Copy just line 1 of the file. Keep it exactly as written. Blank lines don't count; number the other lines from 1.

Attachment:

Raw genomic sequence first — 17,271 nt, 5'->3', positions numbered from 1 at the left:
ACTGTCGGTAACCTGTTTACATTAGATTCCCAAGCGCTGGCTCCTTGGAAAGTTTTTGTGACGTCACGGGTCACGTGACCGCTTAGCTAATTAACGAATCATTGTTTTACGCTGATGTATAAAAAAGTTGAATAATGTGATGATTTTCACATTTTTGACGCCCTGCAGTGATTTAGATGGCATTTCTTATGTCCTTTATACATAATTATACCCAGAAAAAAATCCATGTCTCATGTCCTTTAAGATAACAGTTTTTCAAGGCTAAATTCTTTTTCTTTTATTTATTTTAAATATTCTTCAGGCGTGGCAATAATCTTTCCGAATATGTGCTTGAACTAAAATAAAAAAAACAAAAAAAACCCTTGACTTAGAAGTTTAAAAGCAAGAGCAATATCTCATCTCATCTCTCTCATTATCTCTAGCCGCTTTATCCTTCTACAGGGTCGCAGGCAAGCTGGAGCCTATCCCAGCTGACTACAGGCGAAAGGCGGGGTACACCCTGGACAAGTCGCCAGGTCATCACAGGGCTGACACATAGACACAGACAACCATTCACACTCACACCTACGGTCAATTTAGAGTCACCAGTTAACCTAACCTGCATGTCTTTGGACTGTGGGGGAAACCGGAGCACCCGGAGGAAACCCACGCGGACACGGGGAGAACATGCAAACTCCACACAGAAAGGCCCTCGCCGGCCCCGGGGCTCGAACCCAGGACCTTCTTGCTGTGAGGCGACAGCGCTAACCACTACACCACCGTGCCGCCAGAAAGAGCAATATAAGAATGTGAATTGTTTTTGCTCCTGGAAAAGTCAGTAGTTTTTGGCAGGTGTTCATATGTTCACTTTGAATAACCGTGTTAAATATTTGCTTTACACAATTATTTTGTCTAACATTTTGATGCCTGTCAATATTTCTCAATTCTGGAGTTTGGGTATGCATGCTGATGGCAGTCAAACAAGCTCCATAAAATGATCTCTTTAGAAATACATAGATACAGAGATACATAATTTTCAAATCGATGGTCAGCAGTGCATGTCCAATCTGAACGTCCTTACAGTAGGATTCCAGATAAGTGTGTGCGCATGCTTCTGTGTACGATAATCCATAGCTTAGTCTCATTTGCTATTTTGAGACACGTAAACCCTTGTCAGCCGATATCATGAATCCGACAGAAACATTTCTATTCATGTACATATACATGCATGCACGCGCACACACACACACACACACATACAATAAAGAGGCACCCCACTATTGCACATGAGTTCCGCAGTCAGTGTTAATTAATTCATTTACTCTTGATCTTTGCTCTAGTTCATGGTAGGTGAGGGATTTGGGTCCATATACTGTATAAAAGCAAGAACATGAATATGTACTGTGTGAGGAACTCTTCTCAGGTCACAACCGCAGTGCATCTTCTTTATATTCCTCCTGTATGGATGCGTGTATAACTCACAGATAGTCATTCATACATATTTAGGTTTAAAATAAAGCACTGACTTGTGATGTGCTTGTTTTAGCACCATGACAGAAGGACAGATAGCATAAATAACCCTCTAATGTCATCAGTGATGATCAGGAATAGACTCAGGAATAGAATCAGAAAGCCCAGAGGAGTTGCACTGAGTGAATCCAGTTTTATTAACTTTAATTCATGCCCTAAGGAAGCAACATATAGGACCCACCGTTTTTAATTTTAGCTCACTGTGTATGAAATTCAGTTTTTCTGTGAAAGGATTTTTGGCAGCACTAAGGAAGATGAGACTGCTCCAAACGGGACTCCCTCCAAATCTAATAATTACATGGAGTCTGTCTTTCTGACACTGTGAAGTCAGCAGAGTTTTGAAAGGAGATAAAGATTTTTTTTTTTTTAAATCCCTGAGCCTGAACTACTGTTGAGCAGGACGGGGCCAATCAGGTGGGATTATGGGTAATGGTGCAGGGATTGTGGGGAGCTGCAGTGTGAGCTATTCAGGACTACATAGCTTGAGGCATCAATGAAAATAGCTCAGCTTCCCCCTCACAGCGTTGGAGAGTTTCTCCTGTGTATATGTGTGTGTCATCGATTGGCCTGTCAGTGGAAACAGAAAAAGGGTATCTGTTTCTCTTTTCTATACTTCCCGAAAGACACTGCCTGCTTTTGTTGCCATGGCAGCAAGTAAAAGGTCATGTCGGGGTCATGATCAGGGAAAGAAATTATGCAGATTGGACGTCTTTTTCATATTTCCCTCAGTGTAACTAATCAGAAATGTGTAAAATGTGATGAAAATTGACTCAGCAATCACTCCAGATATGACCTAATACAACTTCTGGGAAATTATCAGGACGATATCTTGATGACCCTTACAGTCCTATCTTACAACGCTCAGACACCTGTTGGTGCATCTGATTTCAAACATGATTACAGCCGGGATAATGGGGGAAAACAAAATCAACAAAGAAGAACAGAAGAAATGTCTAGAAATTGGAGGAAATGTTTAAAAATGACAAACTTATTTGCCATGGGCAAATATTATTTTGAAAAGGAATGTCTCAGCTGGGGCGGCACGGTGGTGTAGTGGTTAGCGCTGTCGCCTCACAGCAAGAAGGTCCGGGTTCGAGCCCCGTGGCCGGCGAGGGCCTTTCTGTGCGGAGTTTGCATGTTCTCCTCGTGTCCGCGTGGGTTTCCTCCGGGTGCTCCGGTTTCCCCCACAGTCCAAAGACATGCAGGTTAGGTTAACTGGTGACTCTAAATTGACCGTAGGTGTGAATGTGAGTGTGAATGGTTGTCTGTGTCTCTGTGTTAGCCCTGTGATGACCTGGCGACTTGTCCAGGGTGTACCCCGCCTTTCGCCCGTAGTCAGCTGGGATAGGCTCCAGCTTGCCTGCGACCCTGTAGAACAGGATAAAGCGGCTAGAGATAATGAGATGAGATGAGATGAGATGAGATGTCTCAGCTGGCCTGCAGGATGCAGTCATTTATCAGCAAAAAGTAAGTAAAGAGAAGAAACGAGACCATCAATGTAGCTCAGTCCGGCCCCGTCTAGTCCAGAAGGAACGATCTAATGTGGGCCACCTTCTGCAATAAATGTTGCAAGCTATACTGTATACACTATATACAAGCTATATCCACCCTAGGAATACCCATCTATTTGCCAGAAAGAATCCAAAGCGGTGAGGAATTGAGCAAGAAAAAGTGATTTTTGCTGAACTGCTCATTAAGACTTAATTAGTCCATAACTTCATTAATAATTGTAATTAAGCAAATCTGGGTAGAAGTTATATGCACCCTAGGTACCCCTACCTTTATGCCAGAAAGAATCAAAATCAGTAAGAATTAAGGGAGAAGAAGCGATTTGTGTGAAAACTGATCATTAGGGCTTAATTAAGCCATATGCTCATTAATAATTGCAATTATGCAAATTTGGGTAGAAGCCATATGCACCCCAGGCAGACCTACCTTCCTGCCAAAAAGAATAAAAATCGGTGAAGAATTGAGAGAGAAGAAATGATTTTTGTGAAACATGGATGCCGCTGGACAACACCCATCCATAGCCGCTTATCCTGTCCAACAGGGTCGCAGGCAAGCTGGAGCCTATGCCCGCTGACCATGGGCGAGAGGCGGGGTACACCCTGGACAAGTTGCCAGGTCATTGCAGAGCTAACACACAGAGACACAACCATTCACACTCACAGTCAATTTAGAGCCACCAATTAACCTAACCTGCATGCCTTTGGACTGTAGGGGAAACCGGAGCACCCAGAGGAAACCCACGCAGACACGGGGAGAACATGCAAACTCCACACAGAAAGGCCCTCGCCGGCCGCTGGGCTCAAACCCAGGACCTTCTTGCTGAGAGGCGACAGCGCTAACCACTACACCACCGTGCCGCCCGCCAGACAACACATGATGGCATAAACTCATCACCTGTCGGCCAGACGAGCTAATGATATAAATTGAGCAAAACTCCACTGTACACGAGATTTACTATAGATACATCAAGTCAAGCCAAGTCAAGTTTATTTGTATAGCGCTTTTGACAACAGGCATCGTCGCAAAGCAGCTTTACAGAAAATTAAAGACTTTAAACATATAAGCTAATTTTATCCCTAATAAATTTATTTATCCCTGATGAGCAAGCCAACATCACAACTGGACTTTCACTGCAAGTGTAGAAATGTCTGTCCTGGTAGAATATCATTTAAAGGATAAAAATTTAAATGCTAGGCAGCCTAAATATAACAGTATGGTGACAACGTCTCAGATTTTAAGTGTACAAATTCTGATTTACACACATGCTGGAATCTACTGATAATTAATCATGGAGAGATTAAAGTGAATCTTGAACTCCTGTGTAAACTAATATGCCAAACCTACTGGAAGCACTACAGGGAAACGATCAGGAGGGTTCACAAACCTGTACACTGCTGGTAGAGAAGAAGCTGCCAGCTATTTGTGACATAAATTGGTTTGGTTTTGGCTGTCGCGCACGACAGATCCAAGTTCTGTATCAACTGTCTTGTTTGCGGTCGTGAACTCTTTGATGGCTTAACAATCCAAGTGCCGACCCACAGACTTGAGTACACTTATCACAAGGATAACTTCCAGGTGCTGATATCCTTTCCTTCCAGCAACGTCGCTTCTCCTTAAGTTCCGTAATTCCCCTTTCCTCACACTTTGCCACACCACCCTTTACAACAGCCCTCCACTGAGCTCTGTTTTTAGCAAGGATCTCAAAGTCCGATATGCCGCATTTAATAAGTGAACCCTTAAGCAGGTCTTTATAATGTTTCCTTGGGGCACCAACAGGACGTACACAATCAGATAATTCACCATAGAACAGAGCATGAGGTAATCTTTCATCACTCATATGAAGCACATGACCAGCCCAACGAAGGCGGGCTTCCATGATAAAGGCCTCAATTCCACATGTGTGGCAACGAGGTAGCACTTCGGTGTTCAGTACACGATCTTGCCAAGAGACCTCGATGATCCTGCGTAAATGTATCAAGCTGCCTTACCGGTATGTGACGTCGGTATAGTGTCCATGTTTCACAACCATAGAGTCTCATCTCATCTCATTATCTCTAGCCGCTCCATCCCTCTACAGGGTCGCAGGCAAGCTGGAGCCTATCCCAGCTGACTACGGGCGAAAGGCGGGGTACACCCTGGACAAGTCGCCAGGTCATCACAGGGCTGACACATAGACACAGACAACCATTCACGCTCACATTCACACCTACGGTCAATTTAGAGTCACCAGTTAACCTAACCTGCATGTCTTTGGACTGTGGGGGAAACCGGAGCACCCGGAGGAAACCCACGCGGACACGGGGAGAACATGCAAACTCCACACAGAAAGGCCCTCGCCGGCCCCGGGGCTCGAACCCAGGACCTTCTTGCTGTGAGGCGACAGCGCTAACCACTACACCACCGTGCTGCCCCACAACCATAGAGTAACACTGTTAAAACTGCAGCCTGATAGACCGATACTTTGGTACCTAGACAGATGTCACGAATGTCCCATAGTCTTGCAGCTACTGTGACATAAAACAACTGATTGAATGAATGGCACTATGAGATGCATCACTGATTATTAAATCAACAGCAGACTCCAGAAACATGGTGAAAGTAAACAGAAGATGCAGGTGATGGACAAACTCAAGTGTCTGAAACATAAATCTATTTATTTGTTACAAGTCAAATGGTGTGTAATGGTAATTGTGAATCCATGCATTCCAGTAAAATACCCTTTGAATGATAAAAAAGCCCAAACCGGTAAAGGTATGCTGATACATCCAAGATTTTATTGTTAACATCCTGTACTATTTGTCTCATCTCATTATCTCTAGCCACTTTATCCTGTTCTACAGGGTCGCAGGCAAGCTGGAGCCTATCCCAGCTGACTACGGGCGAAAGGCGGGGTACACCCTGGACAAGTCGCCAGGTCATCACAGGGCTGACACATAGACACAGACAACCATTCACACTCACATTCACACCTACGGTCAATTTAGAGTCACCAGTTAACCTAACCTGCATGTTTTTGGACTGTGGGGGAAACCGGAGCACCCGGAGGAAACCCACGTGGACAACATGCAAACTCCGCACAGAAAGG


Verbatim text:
Raw genomic sequence first — 17,271 nt, 5'->3', positions numbered from 1 at the left: